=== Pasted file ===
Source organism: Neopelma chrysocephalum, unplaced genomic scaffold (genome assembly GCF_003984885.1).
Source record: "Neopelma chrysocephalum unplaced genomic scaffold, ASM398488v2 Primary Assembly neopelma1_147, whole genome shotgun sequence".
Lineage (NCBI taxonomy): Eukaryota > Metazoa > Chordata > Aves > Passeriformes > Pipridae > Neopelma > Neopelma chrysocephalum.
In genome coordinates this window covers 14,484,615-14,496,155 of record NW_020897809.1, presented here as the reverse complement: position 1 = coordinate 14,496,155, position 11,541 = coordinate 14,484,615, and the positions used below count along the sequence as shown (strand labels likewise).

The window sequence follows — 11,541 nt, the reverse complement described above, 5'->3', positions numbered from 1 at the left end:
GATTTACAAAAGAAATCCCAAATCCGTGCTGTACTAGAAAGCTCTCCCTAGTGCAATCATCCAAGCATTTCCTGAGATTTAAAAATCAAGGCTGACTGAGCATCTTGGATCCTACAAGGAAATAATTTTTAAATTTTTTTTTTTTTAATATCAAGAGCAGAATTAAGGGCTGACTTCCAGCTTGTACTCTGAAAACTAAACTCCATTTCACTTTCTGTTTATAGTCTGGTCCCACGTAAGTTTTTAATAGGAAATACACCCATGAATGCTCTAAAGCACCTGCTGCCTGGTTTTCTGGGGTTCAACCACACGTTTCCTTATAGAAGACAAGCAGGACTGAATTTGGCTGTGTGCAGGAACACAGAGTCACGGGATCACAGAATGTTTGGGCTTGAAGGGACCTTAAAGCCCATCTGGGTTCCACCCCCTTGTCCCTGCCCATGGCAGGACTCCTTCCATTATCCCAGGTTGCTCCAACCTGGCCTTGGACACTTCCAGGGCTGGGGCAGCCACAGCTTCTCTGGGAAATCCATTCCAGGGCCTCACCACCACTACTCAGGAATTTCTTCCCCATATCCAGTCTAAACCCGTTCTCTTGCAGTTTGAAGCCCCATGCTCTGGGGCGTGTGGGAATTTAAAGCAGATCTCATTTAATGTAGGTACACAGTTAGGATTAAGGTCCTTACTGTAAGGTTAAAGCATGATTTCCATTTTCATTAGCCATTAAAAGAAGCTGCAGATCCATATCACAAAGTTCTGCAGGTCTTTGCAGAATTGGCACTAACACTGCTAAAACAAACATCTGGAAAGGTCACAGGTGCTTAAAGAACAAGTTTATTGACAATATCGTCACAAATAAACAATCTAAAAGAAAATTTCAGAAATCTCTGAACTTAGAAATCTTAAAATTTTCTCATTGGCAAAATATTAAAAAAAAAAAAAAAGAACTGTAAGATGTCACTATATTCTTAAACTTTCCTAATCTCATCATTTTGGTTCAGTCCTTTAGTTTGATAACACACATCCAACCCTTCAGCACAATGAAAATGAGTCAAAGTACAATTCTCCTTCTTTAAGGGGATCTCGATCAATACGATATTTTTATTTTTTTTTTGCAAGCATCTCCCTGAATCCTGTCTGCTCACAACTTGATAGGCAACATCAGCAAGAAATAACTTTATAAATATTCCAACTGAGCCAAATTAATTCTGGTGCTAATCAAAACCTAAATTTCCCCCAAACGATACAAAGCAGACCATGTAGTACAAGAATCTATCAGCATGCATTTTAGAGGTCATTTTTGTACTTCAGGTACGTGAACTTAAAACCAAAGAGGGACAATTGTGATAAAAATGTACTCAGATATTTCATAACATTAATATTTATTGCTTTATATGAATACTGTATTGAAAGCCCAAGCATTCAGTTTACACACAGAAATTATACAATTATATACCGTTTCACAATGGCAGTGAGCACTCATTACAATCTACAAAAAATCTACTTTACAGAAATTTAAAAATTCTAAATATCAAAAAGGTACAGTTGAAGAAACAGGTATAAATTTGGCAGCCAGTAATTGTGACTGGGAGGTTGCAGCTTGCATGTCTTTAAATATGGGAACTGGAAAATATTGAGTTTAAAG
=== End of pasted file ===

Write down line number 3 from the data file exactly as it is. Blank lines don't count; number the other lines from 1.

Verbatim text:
Lineage (NCBI taxonomy): Eukaryota > Metazoa > Chordata > Aves > Passeriformes > Pipridae > Neopelma > Neopelma chrysocephalum.